If we take note that this really only works because there *is* public transportation, we get the point.  You can opt out because there is an option here.

You cannot decide not to "have health" or heath problems.  Well, I guess you can, but suicide is still illegal.  Since you have to deal with your health, then one cannot treat this like a personal choice (like, say, smoking).  The need for a "public transportation" option in order to mandate car insurance is even more sharply needed for health care if we're going to mandate health insurance.

"...and that among these rights are life, liberty, and the pursuit of happiness"... includes life.  Nobody is able to hold me up to their profit motive to ensure my liberty, why should they be able to in order for me to keep my life?

If life is a right, then health is a right.  Let's get the profit motive out of it entirely.  Let doctors and nurses and medical techs make a good living, certainly, but no market participation in this, the most basic human need.

People will say that the public option is just a step toward single payer.  Maybe.  Maybe a needed step.

Sunday, September 6, 2009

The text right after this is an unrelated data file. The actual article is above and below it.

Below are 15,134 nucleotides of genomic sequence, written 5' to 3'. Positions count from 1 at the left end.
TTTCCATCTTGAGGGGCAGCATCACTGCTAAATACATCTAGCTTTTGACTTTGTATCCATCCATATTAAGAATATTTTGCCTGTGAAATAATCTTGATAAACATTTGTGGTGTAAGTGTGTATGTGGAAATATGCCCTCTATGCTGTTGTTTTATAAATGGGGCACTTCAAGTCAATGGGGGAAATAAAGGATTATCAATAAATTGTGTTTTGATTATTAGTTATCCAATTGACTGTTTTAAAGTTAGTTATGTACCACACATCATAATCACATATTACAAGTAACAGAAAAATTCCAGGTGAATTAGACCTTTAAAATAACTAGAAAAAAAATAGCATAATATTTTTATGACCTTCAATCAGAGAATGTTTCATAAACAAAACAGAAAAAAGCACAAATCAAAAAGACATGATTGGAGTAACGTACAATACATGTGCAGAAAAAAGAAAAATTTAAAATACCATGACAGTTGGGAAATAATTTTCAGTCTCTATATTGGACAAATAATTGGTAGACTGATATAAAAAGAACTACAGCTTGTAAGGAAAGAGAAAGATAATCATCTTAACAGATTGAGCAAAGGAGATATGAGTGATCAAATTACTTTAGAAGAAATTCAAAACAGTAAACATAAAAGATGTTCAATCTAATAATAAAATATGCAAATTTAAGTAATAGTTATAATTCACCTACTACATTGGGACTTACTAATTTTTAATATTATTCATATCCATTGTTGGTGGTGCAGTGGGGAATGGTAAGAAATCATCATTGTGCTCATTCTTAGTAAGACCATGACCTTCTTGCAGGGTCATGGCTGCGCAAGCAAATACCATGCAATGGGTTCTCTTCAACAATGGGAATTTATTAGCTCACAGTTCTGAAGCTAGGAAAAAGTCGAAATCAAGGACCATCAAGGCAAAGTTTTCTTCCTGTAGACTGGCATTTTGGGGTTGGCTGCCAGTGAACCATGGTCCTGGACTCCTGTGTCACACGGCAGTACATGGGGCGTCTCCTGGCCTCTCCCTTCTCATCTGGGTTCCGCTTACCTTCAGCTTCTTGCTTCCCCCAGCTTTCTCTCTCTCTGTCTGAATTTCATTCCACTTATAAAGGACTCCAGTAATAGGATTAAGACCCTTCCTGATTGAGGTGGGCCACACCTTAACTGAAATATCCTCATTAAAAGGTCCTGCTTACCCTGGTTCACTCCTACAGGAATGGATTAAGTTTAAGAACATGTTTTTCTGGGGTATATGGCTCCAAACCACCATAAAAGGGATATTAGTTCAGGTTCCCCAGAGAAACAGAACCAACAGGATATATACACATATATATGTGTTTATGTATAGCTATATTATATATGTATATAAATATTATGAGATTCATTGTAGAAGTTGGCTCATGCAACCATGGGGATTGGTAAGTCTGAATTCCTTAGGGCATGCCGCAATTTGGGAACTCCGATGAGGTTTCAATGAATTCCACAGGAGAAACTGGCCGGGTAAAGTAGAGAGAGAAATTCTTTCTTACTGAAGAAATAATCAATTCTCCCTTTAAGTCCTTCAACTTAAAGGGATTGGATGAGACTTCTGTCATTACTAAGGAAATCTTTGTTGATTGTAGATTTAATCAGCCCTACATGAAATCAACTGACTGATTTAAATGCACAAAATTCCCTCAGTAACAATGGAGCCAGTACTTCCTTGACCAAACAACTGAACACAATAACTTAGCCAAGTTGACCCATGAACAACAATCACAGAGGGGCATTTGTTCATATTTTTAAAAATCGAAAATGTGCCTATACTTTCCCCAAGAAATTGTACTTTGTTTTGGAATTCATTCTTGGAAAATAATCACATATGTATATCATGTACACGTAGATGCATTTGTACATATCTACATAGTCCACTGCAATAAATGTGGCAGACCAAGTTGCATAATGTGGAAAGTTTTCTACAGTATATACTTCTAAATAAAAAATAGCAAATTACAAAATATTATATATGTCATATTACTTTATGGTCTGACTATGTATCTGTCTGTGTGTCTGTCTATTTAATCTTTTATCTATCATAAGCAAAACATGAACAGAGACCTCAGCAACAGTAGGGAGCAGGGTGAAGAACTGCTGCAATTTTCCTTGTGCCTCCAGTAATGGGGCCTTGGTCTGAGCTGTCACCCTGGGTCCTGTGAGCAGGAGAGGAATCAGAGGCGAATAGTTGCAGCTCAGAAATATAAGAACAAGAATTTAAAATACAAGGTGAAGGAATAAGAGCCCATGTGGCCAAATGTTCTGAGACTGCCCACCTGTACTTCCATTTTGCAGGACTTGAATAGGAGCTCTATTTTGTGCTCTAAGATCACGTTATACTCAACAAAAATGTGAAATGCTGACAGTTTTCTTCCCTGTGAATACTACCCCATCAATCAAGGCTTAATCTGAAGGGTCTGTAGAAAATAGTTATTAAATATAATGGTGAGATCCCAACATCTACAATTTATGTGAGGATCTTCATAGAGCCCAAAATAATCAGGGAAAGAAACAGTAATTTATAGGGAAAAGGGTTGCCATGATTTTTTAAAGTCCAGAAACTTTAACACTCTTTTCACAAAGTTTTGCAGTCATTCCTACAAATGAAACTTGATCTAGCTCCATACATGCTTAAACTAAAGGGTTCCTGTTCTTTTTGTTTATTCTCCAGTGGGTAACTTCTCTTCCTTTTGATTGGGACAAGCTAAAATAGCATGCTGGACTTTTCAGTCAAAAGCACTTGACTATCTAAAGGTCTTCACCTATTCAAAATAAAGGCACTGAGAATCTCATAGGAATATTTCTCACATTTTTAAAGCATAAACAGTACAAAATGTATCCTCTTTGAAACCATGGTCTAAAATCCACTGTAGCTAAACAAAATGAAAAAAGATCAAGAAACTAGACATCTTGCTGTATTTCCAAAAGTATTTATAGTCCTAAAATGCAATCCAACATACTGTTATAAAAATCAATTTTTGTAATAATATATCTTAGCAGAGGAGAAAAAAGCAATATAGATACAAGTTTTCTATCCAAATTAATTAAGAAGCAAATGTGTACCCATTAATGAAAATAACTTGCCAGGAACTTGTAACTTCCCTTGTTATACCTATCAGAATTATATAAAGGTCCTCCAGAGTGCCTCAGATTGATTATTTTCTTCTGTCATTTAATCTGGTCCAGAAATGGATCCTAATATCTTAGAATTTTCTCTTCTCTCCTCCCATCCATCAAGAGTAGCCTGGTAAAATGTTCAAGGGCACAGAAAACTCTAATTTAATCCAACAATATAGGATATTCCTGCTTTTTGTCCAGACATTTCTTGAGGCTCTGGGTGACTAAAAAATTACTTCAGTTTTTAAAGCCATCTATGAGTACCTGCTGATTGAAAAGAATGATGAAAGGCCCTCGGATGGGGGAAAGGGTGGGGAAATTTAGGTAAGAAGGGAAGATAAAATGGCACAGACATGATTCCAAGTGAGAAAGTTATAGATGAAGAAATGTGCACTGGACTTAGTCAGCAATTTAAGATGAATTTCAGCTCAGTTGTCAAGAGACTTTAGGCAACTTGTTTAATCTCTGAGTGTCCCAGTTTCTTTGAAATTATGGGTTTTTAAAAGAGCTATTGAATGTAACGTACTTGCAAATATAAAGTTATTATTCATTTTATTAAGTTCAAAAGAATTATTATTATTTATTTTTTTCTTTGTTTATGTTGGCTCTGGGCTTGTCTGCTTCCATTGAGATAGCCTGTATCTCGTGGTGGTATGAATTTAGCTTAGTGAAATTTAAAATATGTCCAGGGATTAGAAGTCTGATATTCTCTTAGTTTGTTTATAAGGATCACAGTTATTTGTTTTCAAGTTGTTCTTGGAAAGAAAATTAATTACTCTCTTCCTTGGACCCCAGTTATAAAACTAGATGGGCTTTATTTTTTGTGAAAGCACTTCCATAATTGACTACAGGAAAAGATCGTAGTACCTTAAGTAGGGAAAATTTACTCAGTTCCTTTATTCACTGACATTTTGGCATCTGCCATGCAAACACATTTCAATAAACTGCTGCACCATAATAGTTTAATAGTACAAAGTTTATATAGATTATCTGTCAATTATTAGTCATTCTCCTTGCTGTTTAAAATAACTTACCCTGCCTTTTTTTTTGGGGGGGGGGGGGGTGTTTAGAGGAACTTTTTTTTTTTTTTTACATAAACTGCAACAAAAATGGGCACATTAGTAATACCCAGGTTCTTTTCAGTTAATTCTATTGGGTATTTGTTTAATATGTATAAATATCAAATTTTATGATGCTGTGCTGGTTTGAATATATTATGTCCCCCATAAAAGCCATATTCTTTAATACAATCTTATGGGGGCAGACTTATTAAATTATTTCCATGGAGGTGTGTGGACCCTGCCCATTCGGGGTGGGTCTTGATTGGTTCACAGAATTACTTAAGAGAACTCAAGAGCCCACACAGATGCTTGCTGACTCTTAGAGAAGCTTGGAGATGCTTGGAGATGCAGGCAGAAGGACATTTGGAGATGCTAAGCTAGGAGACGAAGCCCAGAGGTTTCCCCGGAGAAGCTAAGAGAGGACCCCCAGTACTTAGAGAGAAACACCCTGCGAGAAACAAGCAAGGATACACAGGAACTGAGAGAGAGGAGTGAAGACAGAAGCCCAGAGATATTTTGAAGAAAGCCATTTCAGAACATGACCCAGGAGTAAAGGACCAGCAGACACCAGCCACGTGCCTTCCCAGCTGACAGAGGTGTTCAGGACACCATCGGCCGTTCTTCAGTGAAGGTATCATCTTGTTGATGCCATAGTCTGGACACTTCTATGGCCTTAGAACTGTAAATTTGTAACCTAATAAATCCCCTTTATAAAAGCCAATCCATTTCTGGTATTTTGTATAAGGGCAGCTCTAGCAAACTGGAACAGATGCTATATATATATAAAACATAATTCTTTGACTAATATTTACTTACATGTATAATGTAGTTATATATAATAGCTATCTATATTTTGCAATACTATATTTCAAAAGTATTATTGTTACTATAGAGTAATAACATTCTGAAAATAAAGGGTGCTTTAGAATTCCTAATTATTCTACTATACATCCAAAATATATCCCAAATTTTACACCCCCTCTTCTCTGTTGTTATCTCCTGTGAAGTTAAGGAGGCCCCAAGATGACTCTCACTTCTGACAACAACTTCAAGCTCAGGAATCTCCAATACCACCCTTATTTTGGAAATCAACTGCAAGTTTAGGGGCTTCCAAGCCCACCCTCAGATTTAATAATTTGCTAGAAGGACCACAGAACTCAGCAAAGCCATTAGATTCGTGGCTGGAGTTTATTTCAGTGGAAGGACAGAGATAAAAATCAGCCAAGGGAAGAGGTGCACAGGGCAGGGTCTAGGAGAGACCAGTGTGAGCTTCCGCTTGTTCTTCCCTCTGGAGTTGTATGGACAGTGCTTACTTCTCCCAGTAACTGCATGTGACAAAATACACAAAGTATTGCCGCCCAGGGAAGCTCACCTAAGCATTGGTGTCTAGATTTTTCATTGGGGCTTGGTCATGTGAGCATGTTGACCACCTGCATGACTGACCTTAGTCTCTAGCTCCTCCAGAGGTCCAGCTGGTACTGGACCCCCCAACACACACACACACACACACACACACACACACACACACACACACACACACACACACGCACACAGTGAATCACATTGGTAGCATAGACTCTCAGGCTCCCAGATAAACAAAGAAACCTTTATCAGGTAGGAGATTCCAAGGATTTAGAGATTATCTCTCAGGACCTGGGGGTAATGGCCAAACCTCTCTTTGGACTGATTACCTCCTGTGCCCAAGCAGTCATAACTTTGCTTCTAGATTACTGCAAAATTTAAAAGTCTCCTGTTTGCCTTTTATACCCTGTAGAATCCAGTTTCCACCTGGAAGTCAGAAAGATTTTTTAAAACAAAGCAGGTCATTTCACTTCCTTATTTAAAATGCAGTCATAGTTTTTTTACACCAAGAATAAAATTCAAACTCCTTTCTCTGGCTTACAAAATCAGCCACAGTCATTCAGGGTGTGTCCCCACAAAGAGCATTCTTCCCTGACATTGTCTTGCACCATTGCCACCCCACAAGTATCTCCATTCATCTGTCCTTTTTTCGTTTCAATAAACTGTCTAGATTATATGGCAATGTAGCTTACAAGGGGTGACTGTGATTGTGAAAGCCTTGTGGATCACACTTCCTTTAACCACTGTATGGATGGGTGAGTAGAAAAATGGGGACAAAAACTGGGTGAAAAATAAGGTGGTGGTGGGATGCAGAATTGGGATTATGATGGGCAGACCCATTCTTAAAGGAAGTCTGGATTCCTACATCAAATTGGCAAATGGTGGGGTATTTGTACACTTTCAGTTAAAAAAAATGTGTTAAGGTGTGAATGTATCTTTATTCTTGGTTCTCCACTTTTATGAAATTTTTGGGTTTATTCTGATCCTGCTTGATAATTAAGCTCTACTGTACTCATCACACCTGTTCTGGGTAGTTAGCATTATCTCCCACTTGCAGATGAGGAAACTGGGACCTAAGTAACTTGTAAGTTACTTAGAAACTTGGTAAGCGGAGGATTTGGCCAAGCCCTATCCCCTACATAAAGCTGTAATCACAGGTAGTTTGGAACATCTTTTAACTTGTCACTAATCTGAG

Healthcare: Two Birds With One Speech

On, Josh Marshall made a very good point: Obama needs to attach "the public option" to medicare, because no politician in his or her right mind would attack medicare.

The easiest way to do that?  Make medicare the public option.

It's a deceptively simple idea.  Tell those who are under 65 that they can, if they wish (no mandate here), buy into the medicare system.  Once they reach 65 they would be covered as seniors are now.  They can buy private insurance if they want, but entering medicare early would be an option too.

Why is this a good idea?
  1. It's easy to sell.  Everyone loves medicare, or at least is unwilling to admit that they don't.
  2. It's not "creating a new program", it is extending an existing one.
  3. Medicare is a great success with one exception: it is in real financial danger.  Could this also save medicare?